Hackers have cracked a security feature in the forthcoming x86 OS X operating system that is designed to prevent the software being run on non-Apple hardware.
Apple is in the process of swapping out its existing IBM PowerPC processors for Intel's Pentium processors. It has previously said that it will prevent the version of its operating system for so-called Mactel computers from running on non-certified hardware such as a computers made by Dell or HP.
While the first Intel-powered Apple computers will not be available until the middle of next year, the computer maker last month started shipping Developer Transition Kits to allow software developers to test their applications for the new hardware platform.
Several developers have reported that the kits contain the Trusted Computing Platform (TPM) security chip that prevents the software from running on non-Apple hardware.
Apple declined to comment on the existence of the TPM in the kits.
The security check in the software has now been circumvented.
The method works only on systems with processors that suport the SSE2 or SSE3 instruction sets that are found in processors from Intel since 2001 and AMD since 2003. It requires a fairly advanced installation process that will be hard to understand for regular computer users.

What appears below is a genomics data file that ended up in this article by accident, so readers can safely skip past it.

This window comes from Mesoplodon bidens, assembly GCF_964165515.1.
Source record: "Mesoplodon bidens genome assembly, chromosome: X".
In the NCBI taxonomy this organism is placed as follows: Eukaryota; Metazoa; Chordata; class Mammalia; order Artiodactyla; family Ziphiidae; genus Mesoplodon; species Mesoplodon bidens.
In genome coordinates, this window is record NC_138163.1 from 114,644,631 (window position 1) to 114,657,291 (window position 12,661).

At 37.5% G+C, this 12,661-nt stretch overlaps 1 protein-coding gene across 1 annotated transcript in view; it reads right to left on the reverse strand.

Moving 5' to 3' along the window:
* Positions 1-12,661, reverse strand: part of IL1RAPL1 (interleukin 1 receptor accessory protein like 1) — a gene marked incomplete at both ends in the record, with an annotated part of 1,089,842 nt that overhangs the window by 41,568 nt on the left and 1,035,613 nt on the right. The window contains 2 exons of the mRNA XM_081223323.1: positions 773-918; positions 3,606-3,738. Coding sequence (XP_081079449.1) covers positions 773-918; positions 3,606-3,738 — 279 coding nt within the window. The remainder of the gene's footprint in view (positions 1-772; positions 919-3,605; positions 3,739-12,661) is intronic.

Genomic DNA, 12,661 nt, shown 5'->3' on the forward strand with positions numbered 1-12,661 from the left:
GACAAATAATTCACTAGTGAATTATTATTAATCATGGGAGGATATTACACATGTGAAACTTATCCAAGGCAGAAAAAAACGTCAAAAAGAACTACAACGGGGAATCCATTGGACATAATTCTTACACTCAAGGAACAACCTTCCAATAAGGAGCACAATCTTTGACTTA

There are several legal caveats for using the software. Most importantly, the method relies on pirated copies of the OS X operating system which are widely available through the file sharing networks.
The hack is a moral defeat for Apple, but few users will exploit the hack, predicted Martin Reynolds, research fellow at analyst firm Gartner.
"Most PC users aren't interested," he told vnunet.com, adding that they would be unable to get support from Apple if they ran into any problems.
Topological photonic chips promise a more robust option for scalable quantum computers
In quantum physics both the chicken and the egg can come first, claim University of Queensland researchers
Cause-and-effect is not always straightforward in quantum physics
Mark Carney said that about 10 per cent of UK jobs would be replaced by automation: lower than earlier estimates
WSJ claims that staff have rubbed out bad reviews for $300 per review